Shareholder Wealth Effects of CEO Succession

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DOI: 10.4236/ajibm.2013.36067   PDF   HTML     4,393 Downloads   6,143 Views   Citations

Abstract

Companies often dismiss their chief executive officers (CEOs) when financial performance falters. This study examines why, despite the positive stock market effects, the replacement of the CEO often does little to change a company’s financial performance. Thanks to the agency arrangements in some companies, new CEOs are able to negotiate favorable contracts which benefit the CEO rather than the shareholders. In a sample of 140 publicly-traded firms, we found that compensation systems for new CEOs differed as a function of institutional ownership, with total executive compensation higher and compensation risk lower in firms with lower levels of institutional ownership. Financial performance was also weaker in firms with less institutional ownership.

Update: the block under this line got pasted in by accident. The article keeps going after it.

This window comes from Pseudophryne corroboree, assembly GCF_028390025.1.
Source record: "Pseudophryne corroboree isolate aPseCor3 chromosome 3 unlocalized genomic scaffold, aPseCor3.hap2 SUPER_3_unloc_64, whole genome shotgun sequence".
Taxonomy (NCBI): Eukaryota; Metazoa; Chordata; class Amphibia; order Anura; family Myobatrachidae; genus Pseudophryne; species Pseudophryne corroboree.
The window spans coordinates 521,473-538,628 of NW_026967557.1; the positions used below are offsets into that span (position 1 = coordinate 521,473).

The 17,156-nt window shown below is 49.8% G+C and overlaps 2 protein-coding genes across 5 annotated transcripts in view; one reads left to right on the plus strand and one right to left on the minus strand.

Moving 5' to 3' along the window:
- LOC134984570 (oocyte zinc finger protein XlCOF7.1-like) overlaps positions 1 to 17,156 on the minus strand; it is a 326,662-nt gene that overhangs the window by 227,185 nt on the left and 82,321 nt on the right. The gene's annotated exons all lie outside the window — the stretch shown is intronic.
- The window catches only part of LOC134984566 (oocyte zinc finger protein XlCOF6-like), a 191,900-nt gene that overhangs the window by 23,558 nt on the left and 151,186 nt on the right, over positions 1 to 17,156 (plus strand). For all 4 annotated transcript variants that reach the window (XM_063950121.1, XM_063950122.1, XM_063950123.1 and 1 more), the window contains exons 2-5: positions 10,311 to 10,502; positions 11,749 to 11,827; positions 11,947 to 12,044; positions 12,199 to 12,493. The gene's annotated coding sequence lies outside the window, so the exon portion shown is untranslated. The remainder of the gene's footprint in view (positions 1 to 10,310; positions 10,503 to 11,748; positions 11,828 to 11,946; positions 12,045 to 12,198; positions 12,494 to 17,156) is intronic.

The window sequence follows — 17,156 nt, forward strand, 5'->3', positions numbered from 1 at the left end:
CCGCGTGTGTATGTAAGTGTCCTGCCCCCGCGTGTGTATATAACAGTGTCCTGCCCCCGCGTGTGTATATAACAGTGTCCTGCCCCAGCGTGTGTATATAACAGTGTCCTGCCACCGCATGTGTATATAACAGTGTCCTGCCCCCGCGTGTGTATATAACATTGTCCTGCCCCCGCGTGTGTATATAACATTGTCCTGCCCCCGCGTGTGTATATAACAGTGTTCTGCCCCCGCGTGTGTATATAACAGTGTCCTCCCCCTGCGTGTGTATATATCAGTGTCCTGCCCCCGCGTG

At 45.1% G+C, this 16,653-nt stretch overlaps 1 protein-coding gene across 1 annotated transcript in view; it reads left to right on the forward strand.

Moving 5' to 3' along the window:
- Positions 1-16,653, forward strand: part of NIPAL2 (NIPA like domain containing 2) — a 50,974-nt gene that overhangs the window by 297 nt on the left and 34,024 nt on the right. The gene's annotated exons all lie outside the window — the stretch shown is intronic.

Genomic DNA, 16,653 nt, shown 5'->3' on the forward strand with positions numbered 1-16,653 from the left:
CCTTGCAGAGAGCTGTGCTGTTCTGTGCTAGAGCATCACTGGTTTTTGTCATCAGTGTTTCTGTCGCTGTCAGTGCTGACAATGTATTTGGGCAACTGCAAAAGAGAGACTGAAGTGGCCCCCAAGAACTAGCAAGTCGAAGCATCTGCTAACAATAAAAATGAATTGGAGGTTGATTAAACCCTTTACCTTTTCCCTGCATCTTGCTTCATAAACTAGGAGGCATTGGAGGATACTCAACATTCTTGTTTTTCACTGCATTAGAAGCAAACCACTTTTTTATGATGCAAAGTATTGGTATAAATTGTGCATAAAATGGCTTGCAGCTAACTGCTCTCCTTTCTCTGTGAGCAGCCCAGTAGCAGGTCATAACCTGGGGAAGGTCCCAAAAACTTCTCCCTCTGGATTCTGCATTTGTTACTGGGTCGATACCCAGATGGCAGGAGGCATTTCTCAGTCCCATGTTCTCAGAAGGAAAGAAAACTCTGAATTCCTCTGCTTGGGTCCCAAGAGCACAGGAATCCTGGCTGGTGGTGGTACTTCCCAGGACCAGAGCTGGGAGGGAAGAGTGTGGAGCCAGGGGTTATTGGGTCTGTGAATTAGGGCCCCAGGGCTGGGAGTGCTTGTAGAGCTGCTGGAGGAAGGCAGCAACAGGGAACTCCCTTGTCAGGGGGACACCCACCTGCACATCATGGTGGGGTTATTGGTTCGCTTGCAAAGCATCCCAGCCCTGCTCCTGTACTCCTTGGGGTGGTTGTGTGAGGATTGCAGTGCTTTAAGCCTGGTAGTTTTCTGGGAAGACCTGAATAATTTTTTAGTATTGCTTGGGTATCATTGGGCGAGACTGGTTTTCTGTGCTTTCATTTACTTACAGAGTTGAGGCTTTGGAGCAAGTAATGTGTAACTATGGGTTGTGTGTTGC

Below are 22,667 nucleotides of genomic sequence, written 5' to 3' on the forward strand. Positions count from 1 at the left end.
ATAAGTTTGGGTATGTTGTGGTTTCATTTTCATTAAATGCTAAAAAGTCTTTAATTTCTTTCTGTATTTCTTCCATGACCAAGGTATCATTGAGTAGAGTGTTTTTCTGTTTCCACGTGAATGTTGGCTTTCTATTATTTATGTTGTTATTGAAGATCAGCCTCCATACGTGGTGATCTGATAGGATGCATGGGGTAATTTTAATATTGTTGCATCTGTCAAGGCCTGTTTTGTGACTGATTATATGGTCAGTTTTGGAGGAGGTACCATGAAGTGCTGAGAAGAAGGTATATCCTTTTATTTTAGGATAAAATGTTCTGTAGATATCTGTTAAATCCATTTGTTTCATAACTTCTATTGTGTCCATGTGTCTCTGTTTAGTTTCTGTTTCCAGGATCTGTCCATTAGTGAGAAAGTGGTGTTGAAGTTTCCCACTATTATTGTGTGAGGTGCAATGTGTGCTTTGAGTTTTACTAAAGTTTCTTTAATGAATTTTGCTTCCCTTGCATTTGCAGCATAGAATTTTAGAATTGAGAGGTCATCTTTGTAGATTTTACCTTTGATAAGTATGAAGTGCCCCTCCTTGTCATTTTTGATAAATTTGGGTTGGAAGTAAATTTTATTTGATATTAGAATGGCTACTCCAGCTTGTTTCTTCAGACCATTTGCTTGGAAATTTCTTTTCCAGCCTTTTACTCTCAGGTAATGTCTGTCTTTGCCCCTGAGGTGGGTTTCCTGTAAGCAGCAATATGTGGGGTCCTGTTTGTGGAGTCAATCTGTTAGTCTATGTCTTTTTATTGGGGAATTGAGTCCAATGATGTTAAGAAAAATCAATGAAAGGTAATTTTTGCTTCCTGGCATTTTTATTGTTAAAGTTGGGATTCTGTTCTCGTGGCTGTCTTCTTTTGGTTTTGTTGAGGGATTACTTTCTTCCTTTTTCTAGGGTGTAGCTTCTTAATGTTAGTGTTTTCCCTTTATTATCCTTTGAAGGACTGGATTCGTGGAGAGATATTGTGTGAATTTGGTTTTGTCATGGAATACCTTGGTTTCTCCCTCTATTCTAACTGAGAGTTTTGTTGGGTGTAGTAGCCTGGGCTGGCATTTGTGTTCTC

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K. Banning, "Shareholder Wealth Effects of CEO Succession," American Journal of Industrial and Business Management, Vol. 3 No. 6, 2013, pp. 583-588. doi: 10.4236/ajibm.2013.36067.

Conflicts of Interest

The authors declare no conflicts of interest.

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